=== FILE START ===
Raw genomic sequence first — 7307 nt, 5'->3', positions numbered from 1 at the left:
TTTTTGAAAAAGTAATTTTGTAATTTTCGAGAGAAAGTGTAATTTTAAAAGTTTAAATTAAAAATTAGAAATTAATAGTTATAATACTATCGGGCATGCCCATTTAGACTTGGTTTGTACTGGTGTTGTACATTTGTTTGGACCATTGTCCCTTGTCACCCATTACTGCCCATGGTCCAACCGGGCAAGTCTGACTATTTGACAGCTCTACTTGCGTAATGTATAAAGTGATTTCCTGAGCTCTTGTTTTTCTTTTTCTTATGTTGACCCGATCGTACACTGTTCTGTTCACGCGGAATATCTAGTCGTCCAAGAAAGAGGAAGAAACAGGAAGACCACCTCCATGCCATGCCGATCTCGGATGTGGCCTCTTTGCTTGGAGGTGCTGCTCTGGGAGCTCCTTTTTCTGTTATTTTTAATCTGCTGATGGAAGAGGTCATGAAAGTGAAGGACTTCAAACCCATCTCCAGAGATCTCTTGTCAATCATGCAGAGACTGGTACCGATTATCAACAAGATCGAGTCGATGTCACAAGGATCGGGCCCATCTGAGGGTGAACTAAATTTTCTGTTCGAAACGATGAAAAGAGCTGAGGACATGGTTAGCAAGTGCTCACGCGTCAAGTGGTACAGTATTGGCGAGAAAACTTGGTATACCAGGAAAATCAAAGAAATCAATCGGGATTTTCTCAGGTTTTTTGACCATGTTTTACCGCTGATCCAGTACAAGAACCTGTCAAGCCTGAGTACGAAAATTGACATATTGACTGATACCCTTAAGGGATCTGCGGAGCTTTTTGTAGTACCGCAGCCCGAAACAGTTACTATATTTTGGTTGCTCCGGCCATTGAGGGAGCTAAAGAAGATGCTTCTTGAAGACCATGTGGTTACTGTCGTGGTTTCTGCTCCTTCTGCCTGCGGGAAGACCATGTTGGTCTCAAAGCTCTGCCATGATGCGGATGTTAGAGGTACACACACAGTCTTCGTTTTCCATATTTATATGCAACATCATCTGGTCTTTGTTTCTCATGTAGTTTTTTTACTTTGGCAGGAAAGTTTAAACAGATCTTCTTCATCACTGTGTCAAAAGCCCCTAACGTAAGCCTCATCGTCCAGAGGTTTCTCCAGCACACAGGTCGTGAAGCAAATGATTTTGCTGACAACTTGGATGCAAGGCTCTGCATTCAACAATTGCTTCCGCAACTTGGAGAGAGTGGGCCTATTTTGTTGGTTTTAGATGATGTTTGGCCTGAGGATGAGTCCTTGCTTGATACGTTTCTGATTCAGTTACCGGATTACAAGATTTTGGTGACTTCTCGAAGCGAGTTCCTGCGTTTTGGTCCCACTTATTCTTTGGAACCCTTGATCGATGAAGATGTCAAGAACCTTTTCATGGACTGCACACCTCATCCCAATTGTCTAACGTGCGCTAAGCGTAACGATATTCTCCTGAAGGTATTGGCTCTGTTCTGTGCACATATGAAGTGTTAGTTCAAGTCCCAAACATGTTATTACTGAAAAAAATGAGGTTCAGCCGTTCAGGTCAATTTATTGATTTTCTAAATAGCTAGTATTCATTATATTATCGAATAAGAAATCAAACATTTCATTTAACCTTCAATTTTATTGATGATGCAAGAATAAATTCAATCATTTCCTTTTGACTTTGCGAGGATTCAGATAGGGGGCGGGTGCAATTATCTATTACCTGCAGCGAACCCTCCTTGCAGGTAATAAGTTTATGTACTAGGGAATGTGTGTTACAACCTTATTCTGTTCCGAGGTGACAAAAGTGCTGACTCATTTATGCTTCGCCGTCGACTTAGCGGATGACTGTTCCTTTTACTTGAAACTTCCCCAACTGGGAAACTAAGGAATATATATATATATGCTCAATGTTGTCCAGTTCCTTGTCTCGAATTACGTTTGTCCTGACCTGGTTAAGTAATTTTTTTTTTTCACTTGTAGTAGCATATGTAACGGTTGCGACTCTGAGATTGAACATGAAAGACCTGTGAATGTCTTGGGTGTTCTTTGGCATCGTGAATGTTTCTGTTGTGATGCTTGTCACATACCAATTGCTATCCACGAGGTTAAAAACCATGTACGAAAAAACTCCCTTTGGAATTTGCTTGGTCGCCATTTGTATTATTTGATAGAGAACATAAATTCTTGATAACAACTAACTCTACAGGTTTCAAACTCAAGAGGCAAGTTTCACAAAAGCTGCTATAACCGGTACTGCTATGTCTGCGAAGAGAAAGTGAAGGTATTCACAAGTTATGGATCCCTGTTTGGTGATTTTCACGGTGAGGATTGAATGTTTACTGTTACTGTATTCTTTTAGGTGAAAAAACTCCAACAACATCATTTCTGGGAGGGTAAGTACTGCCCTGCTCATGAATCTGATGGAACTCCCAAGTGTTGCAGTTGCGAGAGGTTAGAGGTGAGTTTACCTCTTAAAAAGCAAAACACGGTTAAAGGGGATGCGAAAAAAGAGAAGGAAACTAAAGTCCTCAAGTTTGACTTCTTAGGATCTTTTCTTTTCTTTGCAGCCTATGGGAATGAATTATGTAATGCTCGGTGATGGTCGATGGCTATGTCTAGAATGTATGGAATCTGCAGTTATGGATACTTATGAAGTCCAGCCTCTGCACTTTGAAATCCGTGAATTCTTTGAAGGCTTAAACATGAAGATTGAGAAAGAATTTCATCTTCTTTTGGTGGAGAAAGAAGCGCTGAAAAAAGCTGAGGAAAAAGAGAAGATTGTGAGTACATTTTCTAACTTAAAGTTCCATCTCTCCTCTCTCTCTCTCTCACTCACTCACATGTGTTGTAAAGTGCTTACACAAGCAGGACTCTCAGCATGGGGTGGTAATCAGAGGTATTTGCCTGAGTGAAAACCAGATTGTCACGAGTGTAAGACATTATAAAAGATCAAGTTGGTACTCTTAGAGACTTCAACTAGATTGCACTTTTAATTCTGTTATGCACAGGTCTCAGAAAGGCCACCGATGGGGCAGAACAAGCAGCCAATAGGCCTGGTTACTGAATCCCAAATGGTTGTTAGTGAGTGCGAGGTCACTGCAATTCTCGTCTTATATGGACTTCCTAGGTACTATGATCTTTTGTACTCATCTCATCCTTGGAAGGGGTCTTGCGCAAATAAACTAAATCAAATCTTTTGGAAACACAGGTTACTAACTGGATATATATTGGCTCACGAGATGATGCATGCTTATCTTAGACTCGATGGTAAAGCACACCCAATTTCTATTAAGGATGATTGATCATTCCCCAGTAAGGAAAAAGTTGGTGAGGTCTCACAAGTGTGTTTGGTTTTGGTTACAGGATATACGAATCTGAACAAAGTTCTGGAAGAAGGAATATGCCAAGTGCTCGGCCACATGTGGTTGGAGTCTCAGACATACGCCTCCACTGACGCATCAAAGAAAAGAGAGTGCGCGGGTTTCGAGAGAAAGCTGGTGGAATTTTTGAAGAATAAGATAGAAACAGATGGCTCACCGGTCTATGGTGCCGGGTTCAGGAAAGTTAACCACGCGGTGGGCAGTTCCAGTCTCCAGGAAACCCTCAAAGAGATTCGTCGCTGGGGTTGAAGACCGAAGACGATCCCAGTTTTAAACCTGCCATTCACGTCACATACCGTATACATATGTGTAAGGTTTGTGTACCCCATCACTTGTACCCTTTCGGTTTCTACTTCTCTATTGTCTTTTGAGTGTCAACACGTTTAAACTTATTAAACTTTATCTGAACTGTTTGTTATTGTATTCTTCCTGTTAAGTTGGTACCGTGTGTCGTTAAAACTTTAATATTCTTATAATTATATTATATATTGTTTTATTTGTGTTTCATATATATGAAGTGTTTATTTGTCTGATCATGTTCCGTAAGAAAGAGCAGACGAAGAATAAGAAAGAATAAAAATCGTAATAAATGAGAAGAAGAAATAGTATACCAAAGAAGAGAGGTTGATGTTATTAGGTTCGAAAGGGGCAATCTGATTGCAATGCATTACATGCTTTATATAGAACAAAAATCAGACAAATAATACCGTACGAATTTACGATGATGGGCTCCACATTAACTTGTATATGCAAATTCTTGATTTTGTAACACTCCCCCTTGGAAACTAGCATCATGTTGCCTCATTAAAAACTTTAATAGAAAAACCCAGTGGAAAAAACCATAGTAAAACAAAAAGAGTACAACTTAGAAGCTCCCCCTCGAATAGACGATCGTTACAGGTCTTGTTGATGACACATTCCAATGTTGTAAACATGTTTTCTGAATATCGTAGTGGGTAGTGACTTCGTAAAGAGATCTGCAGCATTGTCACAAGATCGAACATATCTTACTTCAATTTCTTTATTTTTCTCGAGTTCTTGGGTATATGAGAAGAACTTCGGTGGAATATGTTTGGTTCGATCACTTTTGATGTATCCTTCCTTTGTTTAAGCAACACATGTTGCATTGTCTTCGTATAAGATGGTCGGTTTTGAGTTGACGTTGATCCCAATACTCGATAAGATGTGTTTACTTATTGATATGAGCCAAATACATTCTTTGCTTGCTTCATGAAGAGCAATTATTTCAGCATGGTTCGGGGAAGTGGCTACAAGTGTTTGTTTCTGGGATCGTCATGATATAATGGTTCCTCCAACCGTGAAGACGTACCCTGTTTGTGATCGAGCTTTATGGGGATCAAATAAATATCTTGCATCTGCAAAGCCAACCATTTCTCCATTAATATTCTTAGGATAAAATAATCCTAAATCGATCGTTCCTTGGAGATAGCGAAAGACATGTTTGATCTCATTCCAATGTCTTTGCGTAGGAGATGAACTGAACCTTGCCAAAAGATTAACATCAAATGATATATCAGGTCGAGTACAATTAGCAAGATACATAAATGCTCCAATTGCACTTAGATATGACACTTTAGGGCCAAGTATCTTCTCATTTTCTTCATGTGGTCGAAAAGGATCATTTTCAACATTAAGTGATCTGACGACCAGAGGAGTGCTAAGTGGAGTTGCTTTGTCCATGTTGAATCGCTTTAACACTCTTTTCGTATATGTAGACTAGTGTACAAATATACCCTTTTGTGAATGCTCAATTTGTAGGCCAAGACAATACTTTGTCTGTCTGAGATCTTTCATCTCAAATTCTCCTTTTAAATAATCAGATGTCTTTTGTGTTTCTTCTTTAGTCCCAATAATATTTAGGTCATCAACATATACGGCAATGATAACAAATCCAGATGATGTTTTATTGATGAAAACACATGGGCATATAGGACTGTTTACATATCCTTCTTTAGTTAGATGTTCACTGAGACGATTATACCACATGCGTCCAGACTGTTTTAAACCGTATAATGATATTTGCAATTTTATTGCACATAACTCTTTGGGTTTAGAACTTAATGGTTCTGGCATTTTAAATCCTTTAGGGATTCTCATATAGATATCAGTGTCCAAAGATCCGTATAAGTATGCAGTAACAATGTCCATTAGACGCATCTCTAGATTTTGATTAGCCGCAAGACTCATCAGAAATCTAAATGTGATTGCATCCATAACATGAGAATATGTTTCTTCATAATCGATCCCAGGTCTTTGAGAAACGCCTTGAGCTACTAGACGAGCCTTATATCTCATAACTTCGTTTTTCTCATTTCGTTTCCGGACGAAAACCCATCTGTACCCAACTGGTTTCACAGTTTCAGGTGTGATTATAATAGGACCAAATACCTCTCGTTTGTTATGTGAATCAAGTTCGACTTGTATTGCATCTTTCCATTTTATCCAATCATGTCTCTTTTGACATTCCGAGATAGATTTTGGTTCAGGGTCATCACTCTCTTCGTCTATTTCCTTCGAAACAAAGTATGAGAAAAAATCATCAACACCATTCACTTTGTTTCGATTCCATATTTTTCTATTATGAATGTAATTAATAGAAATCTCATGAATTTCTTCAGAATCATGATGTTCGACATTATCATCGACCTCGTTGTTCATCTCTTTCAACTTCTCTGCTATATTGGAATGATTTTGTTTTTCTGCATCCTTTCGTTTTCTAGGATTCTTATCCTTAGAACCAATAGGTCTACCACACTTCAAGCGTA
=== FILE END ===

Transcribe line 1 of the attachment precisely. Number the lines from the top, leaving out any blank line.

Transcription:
Raw genomic sequence first — 7307 nt, 5'->3', positions numbered from 1 at the left: